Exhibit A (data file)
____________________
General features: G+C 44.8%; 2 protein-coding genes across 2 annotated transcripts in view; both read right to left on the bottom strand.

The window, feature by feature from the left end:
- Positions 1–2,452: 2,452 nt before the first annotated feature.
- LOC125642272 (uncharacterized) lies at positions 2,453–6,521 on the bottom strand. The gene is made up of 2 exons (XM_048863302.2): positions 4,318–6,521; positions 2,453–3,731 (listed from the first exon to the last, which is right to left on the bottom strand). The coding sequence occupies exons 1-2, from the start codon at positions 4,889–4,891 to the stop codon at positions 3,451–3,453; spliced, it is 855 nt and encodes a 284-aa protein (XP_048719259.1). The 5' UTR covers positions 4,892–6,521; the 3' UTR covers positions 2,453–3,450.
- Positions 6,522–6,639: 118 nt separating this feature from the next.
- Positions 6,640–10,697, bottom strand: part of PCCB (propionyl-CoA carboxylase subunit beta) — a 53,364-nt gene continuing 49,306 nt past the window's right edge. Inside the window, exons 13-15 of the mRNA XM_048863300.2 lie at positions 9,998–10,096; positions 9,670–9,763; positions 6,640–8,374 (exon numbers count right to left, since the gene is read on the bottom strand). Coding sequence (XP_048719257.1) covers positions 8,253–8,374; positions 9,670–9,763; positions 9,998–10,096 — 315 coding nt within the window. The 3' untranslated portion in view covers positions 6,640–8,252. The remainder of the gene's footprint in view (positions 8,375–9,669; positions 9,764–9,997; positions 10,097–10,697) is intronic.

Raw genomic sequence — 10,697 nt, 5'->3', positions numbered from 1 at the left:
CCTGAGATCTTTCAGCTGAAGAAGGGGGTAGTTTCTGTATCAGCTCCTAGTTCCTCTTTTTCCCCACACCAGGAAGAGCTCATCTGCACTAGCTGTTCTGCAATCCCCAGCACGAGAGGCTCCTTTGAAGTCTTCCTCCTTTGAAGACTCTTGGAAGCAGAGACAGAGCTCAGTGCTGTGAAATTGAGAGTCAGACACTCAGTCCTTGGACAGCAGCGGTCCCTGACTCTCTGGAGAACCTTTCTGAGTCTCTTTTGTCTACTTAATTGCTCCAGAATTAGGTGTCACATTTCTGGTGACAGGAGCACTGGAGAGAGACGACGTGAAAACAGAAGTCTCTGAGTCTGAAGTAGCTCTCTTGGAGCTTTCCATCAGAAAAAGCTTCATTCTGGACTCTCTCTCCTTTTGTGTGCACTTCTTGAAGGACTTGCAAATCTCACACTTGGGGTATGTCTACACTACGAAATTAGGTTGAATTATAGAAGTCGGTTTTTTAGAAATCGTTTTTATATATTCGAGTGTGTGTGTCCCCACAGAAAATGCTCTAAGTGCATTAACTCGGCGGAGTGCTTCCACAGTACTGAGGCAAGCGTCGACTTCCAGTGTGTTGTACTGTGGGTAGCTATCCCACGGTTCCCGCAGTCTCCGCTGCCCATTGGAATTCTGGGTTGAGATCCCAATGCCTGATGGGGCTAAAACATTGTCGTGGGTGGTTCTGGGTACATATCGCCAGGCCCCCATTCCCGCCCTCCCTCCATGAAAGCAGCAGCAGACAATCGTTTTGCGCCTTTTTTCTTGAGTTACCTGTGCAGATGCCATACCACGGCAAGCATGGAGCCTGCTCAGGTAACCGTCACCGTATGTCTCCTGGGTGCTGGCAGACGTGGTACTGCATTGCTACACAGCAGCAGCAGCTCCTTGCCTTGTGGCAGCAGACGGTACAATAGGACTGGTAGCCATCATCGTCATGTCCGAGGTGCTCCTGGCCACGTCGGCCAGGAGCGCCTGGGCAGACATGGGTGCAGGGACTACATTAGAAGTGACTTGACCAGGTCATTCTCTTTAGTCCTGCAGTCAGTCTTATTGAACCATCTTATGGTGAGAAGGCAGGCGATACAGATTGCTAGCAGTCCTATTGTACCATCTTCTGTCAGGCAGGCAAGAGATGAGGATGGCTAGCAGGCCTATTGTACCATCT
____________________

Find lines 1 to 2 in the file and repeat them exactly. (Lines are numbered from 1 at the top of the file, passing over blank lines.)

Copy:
General features: G+C 44.8%; 2 protein-coding genes across 2 annotated transcripts in view; both read right to left on the bottom strand.

The window, feature by feature from the left end: